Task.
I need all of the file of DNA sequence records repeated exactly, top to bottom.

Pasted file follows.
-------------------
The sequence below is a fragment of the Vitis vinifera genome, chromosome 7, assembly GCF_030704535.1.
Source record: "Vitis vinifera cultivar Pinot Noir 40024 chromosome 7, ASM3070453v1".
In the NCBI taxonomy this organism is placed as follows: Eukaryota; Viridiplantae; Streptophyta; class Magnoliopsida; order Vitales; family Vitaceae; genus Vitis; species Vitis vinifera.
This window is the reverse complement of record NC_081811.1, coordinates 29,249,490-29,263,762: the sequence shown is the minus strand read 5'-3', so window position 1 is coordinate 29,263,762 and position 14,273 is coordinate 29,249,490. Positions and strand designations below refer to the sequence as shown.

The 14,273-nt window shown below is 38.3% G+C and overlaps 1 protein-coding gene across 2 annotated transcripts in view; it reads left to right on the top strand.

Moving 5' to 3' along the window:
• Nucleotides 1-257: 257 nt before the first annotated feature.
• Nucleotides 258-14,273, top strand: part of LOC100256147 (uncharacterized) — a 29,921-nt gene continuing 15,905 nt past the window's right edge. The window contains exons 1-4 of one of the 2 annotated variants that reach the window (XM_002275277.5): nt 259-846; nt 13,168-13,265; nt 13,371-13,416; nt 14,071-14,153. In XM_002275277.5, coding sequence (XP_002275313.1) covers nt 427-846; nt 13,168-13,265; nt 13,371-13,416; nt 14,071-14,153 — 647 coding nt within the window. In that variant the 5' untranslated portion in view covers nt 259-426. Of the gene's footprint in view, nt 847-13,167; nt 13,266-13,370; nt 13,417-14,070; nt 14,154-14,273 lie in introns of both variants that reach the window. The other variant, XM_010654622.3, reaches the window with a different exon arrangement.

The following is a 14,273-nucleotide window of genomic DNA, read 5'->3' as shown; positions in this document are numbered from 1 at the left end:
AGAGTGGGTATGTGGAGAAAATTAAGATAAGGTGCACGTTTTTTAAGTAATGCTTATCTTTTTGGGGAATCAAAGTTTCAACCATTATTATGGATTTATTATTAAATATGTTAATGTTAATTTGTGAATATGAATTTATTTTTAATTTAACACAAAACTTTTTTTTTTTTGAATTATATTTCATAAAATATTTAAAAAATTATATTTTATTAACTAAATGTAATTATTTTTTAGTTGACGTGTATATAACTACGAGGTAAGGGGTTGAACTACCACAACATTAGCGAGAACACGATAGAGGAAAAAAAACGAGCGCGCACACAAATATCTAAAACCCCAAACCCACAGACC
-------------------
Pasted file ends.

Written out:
The sequence below is a fragment of the Vitis vinifera genome, chromosome 7, assembly GCF_030704535.1.
Source record: "Vitis vinifera cultivar Pinot Noir 40024 chromosome 7, ASM3070453v1".
In the NCBI taxonomy this organism is placed as follows: Eukaryota; Viridiplantae; Streptophyta; class Magnoliopsida; order Vitales; family Vitaceae; genus Vitis; species Vitis vinifera.
This window is the reverse complement of record NC_081811.1, coordinates 29,249,490-29,263,762: the sequence shown is the minus strand read 5'-3', so window position 1 is coordinate 29,263,762 and position 14,273 is coordinate 29,249,490. Positions and strand designations below refer to the sequence as shown.

The 14,273-nt window shown below is 38.3% G+C and overlaps 1 protein-coding gene across 2 annotated transcripts in view; it reads left to right on the top strand.

Moving 5' to 3' along the window:
• Nucleotides 1-257: 257 nt before the first annotated feature.
• Nucleotides 258-14,273, top strand: part of LOC100256147 (uncharacterized) — a 29,921-nt gene continuing 15,905 nt past the window's right edge. The window contains exons 1-4 of one of the 2 annotated variants that reach the window (XM_002275277.5): nt 259-846; nt 13,168-13,265; nt 13,371-13,416; nt 14,071-14,153. In XM_002275277.5, coding sequence (XP_002275313.1) covers nt 427-846; nt 13,168-13,265; nt 13,371-13,416; nt 14,071-14,153 — 647 coding nt within the window. In that variant the 5' untranslated portion in view covers nt 259-426. Of the gene's footprint in view, nt 847-13,167; nt 13,266-13,370; nt 13,417-14,070; nt 14,154-14,273 lie in introns of both variants that reach the window. The other variant, XM_010654622.3, reaches the window with a different exon arrangement.

The following is a 14,273-nucleotide window of genomic DNA, read 5'->3' as shown; positions in this document are numbered from 1 at the left end:
AGAGTGGGTATGTGGAGAAAATTAAGATAAGGTGCACGTTTTTTAAGTAATGCTTATCTTTTTGGGGAATCAAAGTTTCAACCATTATTATGGATTTATTATTAAATATGTTAATGTTAATTTGTGAATATGAATTTATTTTTAATTTAACACAAAACTTTTTTTTTTTTGAATTATATTTCATAAAATATTTAAAAAATTATATTTTATTAACTAAATGTAATTATTTTTTAGTTGACGTGTATATAACTACGAGGTAAGGGGTTGAACTACCACAACATTAGCGAGAACACGATAGAGGAAAAAAAACGAGCGCGCACACAAATATCTAAAACCCCAAACCCACAGACC